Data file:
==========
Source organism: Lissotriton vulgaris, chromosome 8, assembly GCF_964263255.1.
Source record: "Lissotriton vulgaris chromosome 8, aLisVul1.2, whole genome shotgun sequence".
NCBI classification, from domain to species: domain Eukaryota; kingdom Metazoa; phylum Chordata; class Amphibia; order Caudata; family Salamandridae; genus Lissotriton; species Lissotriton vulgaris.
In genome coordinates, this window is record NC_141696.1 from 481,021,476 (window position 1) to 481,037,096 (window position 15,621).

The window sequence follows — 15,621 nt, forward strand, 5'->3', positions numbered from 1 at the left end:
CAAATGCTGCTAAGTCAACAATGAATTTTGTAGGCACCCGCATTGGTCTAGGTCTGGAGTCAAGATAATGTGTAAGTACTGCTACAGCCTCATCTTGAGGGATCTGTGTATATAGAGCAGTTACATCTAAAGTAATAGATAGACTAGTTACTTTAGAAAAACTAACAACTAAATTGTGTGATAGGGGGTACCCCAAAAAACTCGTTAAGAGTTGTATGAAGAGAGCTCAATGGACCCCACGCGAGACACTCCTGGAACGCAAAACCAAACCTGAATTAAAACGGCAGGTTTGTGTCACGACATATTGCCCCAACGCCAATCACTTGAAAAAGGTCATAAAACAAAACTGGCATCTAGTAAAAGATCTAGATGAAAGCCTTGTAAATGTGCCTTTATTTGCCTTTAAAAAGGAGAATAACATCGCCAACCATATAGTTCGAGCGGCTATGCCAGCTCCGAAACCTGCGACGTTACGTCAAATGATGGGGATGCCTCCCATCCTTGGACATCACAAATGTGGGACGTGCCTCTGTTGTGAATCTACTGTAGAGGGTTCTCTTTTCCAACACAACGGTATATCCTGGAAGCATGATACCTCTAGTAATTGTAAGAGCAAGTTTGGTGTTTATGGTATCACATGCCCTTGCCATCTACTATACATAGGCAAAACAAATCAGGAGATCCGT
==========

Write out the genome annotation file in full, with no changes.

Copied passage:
Source organism: Lissotriton vulgaris, chromosome 8, assembly GCF_964263255.1.
Source record: "Lissotriton vulgaris chromosome 8, aLisVul1.2, whole genome shotgun sequence".
NCBI classification, from domain to species: domain Eukaryota; kingdom Metazoa; phylum Chordata; class Amphibia; order Caudata; family Salamandridae; genus Lissotriton; species Lissotriton vulgaris.
In genome coordinates, this window is record NC_141696.1 from 481,021,476 (window position 1) to 481,037,096 (window position 15,621).

The window sequence follows — 15,621 nt, forward strand, 5'->3', positions numbered from 1 at the left end:
CAAATGCTGCTAAGTCAACAATGAATTTTGTAGGCACCCGCATTGGTCTAGGTCTGGAGTCAAGATAATGTGTAAGTACTGCTACAGCCTCATCTTGAGGGATCTGTGTATATAGAGCAGTTACATCTAAAGTAATAGATAGACTAGTTACTTTAGAAAAACTAACAACTAAATTGTGTGATAGGGGGTACCCCAAAAAACTCGTTAAGAGTTGTATGAAGAGAGCTCAATGGACCCCACGCGAGACACTCCTGGAACGCAAAACCAAACCTGAATTAAAACGGCAGGTTTGTGTCACGACATATTGCCCCAACGCCAATCACTTGAAAAAGGTCATAAAACAAAACTGGCATCTAGTAAAAGATCTAGATGAAAGCCTTGTAAATGTGCCTTTATTTGCCTTTAAAAAGGAGAATAACATCGCCAACCATATAGTTCGAGCGGCTATGCCAGCTCCGAAACCTGCGACGTTACGTCAAATGATGGGGATGCCTCCCATCCTTGGACATCACAAATGTGGGACGTGCCTCTGTTGTGAATCTACTGTAGAGGGTTCTCTTTTCCAACACAACGGTATATCCTGGAAGCATGATACCTCTAGTAATTGTAAGAGCAAGTTTGGTGTTTATGGTATCACATGCCCTTGCCATCTACTATACATAGGCAAAACAAATCAGGAGATCCGT